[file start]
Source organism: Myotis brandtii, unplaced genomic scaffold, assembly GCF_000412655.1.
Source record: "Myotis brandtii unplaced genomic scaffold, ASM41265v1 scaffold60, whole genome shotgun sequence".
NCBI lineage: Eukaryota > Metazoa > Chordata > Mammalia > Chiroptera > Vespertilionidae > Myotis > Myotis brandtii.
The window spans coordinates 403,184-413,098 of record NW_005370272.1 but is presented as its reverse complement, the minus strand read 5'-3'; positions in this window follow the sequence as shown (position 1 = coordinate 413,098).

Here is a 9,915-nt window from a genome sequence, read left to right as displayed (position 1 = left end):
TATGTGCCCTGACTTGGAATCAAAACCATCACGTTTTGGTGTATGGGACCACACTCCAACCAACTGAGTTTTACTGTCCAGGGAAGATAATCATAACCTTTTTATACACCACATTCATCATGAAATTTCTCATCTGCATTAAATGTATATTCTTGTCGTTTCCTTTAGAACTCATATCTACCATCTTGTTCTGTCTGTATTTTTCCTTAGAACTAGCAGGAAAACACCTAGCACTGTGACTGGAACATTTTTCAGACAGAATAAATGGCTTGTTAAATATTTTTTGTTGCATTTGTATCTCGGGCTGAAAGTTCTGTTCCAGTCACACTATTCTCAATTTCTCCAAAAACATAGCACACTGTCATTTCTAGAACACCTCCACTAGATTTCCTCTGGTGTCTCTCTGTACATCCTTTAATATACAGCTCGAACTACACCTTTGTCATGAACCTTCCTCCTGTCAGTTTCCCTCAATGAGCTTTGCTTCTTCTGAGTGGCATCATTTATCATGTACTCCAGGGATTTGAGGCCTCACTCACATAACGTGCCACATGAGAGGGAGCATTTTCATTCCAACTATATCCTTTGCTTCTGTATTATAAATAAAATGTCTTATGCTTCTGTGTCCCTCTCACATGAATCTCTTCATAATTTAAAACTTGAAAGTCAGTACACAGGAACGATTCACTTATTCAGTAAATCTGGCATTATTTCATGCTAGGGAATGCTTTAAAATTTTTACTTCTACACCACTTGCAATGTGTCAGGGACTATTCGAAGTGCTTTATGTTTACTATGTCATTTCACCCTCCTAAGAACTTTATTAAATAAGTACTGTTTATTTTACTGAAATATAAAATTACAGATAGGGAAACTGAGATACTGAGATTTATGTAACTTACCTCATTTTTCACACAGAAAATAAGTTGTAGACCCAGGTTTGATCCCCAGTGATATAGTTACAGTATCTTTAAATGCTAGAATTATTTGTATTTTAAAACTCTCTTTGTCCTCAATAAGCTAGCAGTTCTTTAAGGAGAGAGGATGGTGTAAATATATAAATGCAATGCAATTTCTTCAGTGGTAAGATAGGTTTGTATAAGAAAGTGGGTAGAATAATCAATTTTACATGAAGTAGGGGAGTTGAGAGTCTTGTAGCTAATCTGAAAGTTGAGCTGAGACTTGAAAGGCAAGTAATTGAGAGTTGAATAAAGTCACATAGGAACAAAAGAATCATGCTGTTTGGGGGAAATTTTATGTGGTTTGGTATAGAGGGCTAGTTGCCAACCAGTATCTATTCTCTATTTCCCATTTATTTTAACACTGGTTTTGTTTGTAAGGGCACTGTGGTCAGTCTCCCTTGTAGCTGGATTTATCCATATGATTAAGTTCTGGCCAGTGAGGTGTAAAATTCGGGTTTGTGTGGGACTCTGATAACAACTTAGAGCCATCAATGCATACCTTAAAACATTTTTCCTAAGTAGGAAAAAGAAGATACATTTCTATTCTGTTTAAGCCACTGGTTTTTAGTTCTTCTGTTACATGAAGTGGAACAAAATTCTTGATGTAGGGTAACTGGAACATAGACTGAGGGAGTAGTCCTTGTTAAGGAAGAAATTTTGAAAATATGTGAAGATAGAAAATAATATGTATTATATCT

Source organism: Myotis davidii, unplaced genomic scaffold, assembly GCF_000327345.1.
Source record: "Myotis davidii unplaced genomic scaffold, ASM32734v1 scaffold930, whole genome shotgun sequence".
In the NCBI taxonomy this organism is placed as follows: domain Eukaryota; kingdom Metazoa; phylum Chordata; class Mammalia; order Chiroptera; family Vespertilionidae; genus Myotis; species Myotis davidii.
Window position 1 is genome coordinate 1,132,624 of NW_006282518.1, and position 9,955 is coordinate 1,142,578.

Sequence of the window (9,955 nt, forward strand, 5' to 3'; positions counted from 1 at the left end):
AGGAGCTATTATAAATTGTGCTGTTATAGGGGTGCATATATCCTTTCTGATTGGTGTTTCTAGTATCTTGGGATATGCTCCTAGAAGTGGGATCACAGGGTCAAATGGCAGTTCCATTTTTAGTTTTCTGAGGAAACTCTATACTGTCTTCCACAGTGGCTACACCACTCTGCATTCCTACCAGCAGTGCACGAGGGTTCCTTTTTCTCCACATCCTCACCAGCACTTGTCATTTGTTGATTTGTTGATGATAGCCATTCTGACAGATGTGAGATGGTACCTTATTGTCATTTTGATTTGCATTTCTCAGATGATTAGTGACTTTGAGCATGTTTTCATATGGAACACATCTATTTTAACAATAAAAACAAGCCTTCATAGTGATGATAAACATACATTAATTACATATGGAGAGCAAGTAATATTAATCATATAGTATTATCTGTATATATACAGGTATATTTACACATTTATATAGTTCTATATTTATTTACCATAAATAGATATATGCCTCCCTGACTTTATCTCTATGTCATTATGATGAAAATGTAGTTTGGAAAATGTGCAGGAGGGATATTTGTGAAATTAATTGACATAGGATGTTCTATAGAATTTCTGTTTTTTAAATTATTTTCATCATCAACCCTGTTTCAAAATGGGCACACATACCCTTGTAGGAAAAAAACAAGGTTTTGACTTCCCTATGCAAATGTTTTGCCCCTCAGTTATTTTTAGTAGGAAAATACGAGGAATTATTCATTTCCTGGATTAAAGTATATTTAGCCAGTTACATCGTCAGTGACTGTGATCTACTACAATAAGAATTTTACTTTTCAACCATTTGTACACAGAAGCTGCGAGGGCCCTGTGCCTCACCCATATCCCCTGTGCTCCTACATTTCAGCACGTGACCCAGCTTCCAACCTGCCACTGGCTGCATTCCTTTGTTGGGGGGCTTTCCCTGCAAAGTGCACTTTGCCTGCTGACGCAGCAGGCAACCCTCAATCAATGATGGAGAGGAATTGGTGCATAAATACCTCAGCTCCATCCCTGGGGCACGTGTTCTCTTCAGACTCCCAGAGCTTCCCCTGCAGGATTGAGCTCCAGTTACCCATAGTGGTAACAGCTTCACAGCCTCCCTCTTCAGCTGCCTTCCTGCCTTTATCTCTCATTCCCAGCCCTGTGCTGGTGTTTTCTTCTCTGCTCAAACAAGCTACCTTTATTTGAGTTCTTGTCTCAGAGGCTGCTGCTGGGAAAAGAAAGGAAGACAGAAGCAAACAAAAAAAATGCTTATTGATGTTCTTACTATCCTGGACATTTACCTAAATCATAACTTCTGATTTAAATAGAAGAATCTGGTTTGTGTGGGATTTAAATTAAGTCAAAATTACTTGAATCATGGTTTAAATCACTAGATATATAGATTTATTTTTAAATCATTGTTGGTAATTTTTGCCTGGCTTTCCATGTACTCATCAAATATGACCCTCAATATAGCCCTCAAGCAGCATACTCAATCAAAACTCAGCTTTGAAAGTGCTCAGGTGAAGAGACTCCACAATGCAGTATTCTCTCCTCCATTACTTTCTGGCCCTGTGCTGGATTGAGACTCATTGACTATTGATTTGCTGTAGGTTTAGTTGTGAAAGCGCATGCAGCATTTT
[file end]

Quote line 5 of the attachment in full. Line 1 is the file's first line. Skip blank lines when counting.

Here is a 9,915-nt window from a genome sequence, read left to right as displayed (position 1 = left end):